In the wake of an auditor general’s report stating the provincial government’s climate plan isn’t based on “sound evidence,” lacks detail and is unlikely to meet its own emissions reduction targets, Ontario’s Minister of Environment Jeff Yurek’s first reaction was to hit the spin cycle.
Initially calling the report a “draft” that would “evolve” in effort to meet targets, the minister later basically conceded the Conservative government “has remained silent on the climate change initiative” and pledged they would be “listening to anyone who has an idea going forward.”
So in the spirit of cooperation that has been the hallmark of Premier Doug Ford’s time in office, here’s a few off the top of my head:
– don’t scrap a cap and trade deal that brought in $1.9 million a year while mitigating the impact of climate change;
– don’t spend $230 million scrapping active renewable energy projects, especially since you promised they would be cancelled without cost to taxpayers and you included the anticipated environmental benefits from those projects in your climate plan;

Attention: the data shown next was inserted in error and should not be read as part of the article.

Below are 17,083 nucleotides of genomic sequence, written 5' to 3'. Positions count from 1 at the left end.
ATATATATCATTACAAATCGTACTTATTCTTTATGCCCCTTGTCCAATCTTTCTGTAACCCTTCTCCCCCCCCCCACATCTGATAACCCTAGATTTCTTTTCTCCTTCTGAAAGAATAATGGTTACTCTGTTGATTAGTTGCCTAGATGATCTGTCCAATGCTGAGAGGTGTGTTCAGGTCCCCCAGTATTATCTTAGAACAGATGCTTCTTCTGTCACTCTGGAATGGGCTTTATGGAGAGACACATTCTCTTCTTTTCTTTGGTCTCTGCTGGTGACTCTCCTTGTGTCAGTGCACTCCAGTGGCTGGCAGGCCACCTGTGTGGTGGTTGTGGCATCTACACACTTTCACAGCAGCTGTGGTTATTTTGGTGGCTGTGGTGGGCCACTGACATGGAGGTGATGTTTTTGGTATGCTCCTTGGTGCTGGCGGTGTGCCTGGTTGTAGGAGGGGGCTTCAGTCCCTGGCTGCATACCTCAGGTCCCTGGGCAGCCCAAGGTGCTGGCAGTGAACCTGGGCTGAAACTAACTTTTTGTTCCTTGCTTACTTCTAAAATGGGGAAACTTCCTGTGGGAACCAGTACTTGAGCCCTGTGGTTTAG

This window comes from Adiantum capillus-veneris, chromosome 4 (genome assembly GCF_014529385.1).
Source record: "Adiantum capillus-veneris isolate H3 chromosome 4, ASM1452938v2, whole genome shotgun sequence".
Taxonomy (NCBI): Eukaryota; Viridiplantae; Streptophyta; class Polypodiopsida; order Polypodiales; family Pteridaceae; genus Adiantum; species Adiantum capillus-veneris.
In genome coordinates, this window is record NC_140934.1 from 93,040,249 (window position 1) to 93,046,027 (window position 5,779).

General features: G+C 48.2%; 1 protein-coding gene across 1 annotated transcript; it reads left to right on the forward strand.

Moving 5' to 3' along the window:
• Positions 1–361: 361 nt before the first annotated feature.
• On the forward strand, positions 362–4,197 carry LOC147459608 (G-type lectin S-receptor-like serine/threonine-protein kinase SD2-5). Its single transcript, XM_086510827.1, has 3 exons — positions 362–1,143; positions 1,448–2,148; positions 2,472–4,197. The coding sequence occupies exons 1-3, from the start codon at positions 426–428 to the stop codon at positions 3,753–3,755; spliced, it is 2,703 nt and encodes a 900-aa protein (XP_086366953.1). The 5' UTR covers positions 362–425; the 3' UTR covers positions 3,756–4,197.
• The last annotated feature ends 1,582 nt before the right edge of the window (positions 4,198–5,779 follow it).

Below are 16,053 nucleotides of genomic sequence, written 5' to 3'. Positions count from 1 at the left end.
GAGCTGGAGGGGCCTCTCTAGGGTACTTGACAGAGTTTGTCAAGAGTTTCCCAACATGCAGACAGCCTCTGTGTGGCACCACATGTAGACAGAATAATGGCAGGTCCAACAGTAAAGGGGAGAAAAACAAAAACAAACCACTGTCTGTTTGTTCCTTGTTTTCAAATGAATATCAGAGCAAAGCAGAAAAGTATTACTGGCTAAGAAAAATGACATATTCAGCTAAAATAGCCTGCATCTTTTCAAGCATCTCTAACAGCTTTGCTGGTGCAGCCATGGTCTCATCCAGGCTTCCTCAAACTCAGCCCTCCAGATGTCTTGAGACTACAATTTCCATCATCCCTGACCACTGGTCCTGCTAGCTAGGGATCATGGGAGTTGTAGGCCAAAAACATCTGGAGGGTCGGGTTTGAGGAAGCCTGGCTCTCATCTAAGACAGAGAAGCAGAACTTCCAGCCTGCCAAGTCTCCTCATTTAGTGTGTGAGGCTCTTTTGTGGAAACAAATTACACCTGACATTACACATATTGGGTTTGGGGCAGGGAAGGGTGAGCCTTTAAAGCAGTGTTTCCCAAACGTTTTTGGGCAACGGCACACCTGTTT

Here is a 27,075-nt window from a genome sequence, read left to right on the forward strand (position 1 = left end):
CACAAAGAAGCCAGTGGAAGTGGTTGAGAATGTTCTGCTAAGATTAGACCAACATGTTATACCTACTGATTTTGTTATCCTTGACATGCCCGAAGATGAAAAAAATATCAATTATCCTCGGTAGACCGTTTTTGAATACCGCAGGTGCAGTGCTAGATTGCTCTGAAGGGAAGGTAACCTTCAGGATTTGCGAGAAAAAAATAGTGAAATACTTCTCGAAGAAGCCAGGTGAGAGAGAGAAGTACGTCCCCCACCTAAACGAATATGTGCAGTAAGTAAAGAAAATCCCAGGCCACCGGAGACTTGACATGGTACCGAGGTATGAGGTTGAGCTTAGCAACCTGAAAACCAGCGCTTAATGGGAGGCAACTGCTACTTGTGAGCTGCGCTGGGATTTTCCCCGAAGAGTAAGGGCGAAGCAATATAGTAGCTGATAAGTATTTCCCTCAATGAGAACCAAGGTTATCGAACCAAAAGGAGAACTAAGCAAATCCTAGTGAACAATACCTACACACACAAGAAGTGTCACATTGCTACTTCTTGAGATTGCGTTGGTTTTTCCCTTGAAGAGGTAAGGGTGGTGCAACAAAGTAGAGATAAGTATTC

– don’t count on a massive switch to electric vehicles by 2030 while removing every incentive for consumers to switch or the private sector to provide charging infrastructure;
– don’t spend $30 million on court battles fighting the federal carbon tax, which only came into effect in Ontario because you scrapped cap and trade; and
– don’t spend money forcing private gas station operators to install “stickers” bearing misleading information on carbon tax costs (and no information on consumer rebates or benefits), especially if you can’t make them stick!
Of course, it’s too late to stop any of these counterproductive initiatives, as we’re already well down the road on all of them. Also, Yurek made clear any ideas the government would consider must be “conservative-based,” which means, in all likelihood, more lip service, less action.